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(b) Researching

Market research

Market research is the gathering and analysis of information about customers or markets. It is often considered a very important component of business strategy. Market research aims to discover what people want or need. It can also identify how they act - or might act. The use or mining of all the data held by businesses today may be thought of as market research as it is proof of customers' preferences - but this should be recognized as customers past preferences. This may point to a weakness in all the analytics - you are analysing the past.

Market research is a key tool, particularly for businesses start-ups, in providing important information which can be used to identify and analyse the market size, market needs and competition. It is possibly a factor that can contribute to 'competitive advantage'.

Market research includes social (demographic etc) and opinion research. It is the systematic gathering and interpretation of information about individuals or organizations and uses statistical and analytical methods and techniques.

It can be used not only to identify how to market a product but also how to actually design the product - the concept of 'design to cost'. In very simple terms, the design starts with the fact that your product cannot cost more than x to make and you have to design within that limit.

There are two major types of market research:

- Primary research, subdivided into quantitative and qualitative research. Primary research consists in research to collect original primary data - but is it original? You could do your own primary research, and this is often what successful starts-ups do.

- Secondary research (also known as desk research) involves summarizing, collating and analysing existing research and data.

Own research

This is what the majority of businesses large and small do - and presumably in a satisfactory manner, as businesses continue to operate and grow. Own forecasting can use any of the methods suggested in this chapter, but a key issue for success is that the forecasters really understand their:

- business;

- economy;

- markets;

- customers;

- marketing 'strategy'.

An obvious list. I have used the possessive to make the point that particularly for the smaller business, successful owners know their patch, as it were. This may be something that is overlooked for new entrants: do they have the necessary local knowledge? Proof of lack of research and knowing your patch can be found time and time again in UK companies that believe they can simply 'open up' in the United States or China, for example. I really do wonder if the executives who blindly enter these markets have ever visited the countries and got to know the cultural and business conditions; maybe for the United States they have visited Disney Land!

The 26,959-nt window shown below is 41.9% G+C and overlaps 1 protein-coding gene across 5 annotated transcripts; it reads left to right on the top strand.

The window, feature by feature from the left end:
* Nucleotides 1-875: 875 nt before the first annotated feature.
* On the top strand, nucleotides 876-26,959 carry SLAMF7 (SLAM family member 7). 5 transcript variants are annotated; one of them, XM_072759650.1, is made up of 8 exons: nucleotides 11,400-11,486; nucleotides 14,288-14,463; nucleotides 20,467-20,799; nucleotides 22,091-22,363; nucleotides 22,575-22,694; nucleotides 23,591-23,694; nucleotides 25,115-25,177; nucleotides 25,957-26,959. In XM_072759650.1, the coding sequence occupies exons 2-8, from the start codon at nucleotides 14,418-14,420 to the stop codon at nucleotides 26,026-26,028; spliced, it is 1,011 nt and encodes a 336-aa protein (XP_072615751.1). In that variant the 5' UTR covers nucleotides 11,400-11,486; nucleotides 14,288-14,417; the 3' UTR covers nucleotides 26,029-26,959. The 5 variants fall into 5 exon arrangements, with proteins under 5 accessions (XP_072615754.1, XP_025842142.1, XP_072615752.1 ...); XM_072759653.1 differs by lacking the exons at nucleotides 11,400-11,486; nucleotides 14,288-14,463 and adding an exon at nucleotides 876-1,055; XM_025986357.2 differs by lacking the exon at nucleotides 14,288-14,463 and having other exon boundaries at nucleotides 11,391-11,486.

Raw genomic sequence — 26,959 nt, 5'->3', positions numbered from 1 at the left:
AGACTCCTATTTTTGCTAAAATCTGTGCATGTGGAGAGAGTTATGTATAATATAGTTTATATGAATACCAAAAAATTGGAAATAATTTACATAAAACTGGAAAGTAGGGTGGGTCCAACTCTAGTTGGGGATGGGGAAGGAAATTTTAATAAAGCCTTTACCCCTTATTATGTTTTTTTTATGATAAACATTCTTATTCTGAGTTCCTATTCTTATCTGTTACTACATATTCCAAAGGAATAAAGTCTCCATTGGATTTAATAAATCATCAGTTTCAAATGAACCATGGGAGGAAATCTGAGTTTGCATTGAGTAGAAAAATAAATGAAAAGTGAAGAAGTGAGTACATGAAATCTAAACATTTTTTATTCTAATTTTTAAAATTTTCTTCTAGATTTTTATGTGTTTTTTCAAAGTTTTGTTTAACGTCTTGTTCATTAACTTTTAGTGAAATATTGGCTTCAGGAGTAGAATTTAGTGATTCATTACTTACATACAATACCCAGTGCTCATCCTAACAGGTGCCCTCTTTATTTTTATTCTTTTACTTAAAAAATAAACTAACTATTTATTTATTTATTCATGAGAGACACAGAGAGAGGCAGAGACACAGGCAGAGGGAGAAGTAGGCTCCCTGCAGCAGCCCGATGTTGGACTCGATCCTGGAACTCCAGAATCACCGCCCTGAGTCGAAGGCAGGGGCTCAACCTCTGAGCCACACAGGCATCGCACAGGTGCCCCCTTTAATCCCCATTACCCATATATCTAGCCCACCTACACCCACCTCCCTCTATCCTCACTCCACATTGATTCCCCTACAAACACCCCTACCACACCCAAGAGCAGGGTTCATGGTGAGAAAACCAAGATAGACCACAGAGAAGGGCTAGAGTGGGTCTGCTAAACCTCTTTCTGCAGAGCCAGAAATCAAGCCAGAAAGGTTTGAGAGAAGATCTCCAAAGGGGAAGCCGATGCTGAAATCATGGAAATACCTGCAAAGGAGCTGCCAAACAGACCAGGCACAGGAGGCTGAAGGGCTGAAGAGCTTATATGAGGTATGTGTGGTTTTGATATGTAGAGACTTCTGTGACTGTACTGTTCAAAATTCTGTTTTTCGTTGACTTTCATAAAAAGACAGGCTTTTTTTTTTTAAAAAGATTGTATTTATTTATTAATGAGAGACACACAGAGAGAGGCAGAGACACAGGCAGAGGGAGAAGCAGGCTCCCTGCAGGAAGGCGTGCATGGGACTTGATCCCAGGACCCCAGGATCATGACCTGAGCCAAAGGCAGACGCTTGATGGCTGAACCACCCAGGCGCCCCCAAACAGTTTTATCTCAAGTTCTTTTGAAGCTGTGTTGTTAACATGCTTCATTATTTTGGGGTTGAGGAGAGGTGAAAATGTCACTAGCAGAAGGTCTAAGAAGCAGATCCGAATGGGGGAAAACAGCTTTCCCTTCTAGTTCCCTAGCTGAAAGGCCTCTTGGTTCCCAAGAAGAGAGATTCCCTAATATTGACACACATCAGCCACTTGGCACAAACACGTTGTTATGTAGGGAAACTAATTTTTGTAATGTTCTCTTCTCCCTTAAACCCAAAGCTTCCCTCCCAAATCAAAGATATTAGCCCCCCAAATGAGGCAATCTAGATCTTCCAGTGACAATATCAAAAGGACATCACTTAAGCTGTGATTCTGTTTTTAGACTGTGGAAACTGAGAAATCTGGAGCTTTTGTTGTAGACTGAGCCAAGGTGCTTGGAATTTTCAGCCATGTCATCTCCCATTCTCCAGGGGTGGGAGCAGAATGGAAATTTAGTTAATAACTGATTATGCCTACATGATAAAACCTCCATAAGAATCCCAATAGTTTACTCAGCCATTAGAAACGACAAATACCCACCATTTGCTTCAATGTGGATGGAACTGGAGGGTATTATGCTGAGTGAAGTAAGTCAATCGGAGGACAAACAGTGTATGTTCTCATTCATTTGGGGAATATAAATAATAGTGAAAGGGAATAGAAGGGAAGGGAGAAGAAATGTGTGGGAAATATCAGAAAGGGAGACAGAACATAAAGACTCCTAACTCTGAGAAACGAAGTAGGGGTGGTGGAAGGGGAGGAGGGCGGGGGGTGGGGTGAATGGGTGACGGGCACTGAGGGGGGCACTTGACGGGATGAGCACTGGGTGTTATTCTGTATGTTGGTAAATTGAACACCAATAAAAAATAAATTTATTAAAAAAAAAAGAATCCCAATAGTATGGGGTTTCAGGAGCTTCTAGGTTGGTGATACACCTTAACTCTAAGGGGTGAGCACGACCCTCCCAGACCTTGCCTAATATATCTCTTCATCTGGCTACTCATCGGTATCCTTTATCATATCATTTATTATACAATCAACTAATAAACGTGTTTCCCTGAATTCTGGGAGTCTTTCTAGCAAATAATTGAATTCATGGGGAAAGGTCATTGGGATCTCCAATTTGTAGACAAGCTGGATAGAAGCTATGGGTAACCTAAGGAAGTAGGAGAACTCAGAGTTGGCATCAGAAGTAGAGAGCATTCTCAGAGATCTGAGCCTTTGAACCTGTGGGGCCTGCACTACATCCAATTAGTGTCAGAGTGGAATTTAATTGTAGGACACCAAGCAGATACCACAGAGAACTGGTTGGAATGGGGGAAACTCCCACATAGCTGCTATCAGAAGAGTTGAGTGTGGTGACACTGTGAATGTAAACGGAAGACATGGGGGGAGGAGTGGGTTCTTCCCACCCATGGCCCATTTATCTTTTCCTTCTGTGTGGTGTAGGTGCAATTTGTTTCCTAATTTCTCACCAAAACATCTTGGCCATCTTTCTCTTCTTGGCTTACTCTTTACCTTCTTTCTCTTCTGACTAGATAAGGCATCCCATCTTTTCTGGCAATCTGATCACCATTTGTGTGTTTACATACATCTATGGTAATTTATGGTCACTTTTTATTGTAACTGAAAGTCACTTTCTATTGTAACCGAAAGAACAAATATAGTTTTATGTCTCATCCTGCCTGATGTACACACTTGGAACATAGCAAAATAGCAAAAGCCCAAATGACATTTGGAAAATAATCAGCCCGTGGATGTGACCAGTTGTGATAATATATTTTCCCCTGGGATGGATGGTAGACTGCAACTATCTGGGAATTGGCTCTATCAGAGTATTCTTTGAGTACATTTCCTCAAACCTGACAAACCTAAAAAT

Worked example: forecast for a pilot cafe/restaurant outlet

A company in the hospitality sector has plans to open a pilot cafe/restaurant near the entrances to conference centres worldwide. On discussing the plan in a very preliminary manner, a number of issues were mentioned:

A The initial property in the United Kingdom is ideally situated, opposite the entrance - guaranteed footfall. But do guests not wish to get away from the venue - back to their hotels or just home? Will behaviour be the same in other countries?

B The outlet is to be a French-themed cafe/restaurant as there are no other such outlets in the locale. But is it to be a cafe or a restaurant? Will 'French' be attractive to the potential customers?

These were just the first issues. Could research help? Yes.

There are similar conference centres around the world -you could find out what sort of restaurants are nearby and how successful they are and for what reasons. The first question that should be answered is: does a conference centre generate any business for a restaurant and, if so, how much? If so, what are the forecasts of events at the conference centre? This could be a real leading indicator.

The distinction of cafe versus restaurant is very important and does tie in with what conference-centre visitors demand. It could be light (cafe) meals midday, then restaurant meals in the evening.

This may seem all too obvious to executives, but time and time again I come across examples of where some basic research and certainly web research would show some ideas to be non-starters or often indicate opportunities.

The point of this section is that 'own research' is invaluable. Own research can be improved by:

1 taking time out;

2 using everyone's brains - brainstorming;

3 logically ranking the issues - eg for the example above, the number one issue is whether the existence of a conference centre really guarantees business;

4 using appropriate research methods if needed;

5 guaranteeing as many elements as you can;

6 speaking to your clever accountant!


This may well be an area where outside specialist help should be enlisted, as surveys have to be carefully planned and executed. It appears easy to ask a few (relevant) questions, get the answers and draw conclusions. It is well known in opinion polling that the design of the questions(s) can very much affect the outcome - you can get the answer you want!

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